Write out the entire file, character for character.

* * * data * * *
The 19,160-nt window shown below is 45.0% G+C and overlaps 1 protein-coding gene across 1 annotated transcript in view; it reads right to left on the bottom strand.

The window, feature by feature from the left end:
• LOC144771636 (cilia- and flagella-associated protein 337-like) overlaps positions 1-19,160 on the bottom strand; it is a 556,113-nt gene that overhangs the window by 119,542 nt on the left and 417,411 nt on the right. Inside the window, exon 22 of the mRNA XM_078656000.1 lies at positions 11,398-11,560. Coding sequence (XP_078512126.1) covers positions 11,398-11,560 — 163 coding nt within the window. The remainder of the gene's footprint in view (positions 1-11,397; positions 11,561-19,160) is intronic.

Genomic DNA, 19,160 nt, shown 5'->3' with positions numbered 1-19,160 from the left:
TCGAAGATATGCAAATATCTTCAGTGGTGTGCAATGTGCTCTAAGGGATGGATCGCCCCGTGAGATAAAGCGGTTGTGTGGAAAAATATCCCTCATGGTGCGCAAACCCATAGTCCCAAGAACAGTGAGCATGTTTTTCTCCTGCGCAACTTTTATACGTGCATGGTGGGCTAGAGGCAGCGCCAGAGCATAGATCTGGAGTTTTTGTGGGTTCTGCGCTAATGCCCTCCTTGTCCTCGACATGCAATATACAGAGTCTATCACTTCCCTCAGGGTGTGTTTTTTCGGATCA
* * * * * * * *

The 19,160-nt window shown below is 45.0% G+C and overlaps 1 protein-coding gene across 1 annotated transcript in view; it reads right to left on the bottom strand.

The window, feature by feature from the left end:
• LOC144771636 (cilia- and flagella-associated protein 337-like) overlaps positions 1-19,160 on the bottom strand; it is a 556,113-nt gene that overhangs the window by 119,542 nt on the left and 417,411 nt on the right. Inside the window, exon 22 of the mRNA XM_078656000.1 lies at positions 11,398-11,560. Coding sequence (XP_078512126.1) covers positions 11,398-11,560 — 163 coding nt within the window. The remainder of the gene's footprint in view (positions 1-11,397; positions 11,561-19,160) is intronic.

Genomic DNA, 19,160 nt, shown 5'->3' with positions numbered 1-19,160 from the left:
TCGAAGATATGCAAATATCTTCAGTGGTGTGCAATGTGCTCTAAGGGATGGATCGCCCCGTGAGATAAAGCGGTTGTGTGGAAAAATATCCCTCATGGTGCGCAAACCCATAGTCCCAAGAACAGTGAGCATGTTTTTCTCCTGCGCAACTTTTATACGTGCATGGTGGGCTAGAGGCAGCGCCAGAGCATAGATCTGGAGTTTTTGTGGGTTCTGCGCTAATGCCCTCCTTGTCCTCGACATGCAATATACAGAGTCTATCACTTCCCTCAGGGTGTGTTTTTTCGGATCA